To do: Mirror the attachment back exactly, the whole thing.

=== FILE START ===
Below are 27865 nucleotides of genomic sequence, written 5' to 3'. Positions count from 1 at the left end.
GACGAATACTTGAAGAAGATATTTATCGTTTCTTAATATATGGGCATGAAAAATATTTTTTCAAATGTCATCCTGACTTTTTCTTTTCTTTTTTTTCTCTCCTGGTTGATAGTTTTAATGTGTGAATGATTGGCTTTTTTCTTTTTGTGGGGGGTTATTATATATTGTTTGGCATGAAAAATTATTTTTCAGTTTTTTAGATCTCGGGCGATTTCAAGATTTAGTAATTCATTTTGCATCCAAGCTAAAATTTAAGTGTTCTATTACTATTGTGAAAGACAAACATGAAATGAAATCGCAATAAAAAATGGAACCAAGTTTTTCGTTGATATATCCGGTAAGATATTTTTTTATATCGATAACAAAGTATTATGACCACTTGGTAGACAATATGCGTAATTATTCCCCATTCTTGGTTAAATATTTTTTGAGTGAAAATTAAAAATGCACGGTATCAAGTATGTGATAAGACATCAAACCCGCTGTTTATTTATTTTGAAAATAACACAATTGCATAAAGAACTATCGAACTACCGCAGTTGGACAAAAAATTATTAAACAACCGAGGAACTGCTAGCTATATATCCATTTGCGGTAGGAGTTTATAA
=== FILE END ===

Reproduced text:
Below are 27865 nucleotides of genomic sequence, written 5' to 3'. Positions count from 1 at the left end.
GACGAATACTTGAAGAAGATATTTATCGTTTCTTAATATATGGGCATGAAAAATATTTTTTCAAATGTCATCCTGACTTTTTCTTTTCTTTTTTTTCTCTCCTGGTTGATAGTTTTAATGTGTGAATGATTGGCTTTTTTCTTTTTGTGGGGGGTTATTATATATTGTTTGGCATGAAAAATTATTTTTCAGTTTTTTAGATCTCGGGCGATTTCAAGATTTAGTAATTCATTTTGCATCCAAGCTAAAATTTAAGTGTTCTATTACTATTGTGAAAGACAAACATGAAATGAAATCGCAATAAAAAATGGAACCAAGTTTTTCGTTGATATATCCGGTAAGATATTTTTTTATATCGATAACAAAGTATTATGACCACTTGGTAGACAATATGCGTAATTATTCCCCATTCTTGGTTAAATATTTTTTGAGTGAAAATTAAAAATGCACGGTATCAAGTATGTGATAAGACATCAAACCCGCTGTTTATTTATTTTGAAAATAACACAATTGCATAAAGAACTATCGAACTACCGCAGTTGGACAAAAAATTATTAAACAACCGAGGAACTGCTAGCTATATATCCATTTGCGGTAGGAGTTTATAA